Chance Petraeus Could Face Military Charges
The Army could force retired Gen. David Petraeus back into uniform to face charges if ongoing investigations turn up evidence of an earlier timeline for the start of his affair with Paula Broadwell, military law experts said.
“As a regular officer, you’re subject to court-martial jurisdiction forever,” said Michael Noone, a Catholic University law professor and a retired Air Force colonel and judge advocate general.
“Theoretically, Petraeus would be subject to court-martial for any offenses discovered after he leaves service,” and could be called back to duty to answer for them, Noone said, although he pointed out the prospect was unlikely.
The most obvious offense that Petraeus could face would be adultery, a violation of Article 134 of the Uniform Code of Military Justice, but adultery charges in the military are rare and rarer still as stand-alone offenses, said Phil Cave, a long-time Washington lawyer who specializes in defending court-martial cases.
Petraeus has been as careful in admitting to the affair as he was careless in becoming involved with Broadwell, a West Point graduate and lieutenant colonel in the Army reserves.
Through former military aides, Petraeus has put out word that the sexual relationship with Broadwell did not begin until after he retired from active duty and became CIA director in September 2011, although she was closely involved with him for several years while working on her book “All In: The Education of David Petraeus.”
And even if proof emerged of a sexual relationship before Petraeus retired, the military would be unlikely to pursue it. “The chances are low, if any, of that happening,” Cave said. “I’m not convinced that would change things dramatically.”
“But if evidence of abuse of status or the misuse of government funds” to further the relationship with Broadwell came to light, “that would be an extraordinary change in the landscape,” Cave said.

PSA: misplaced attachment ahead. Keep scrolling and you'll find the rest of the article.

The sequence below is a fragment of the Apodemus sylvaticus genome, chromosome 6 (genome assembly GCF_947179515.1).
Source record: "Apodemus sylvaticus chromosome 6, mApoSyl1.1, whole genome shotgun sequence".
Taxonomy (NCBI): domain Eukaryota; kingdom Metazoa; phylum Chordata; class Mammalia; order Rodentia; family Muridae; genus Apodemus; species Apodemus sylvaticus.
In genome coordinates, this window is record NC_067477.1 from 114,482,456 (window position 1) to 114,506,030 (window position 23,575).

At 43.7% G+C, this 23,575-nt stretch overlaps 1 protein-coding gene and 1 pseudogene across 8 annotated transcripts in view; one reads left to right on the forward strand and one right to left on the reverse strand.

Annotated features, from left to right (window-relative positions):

The FBI investigation of the affair is still open. It began with a complaint from Florida socialite Jill Kelley to an FBI friend about allegedly threatening emails she was receiving. The emails were eventually traced to Broadwell, who apparently saw Kelley as a rival.
The email trail then led to Marine Gen. John Allen, who succeeded Petraeus as overall commander in Afghanistan. Allen had exchanged a large volume of email with Kelley.
Allen’s nomination as head of U.S. European Command has now been put on hold while the Defense Department’s Inspector General investigates the Allen-Kelley emails, which have been described by a defense official as possibly “inappropriate and flirtatious.”
The Inspector General’s office of the CIA is also investigating whether Petraeus may have disclosed classified information to Broadwell during their involvement.
Despite the ongoing investigations, the consensus of several military law experts was that there was little appetite to pursue a case against Petraeus.
“Sure, in theory he could be brought back into the military, but that’s not going to happen,” said Gary Solis, a Marine Vietnam veteran and a former JAG who is now a professor at the Georgetown University Law Center. “Nobody is going to charge David Petraeus.”
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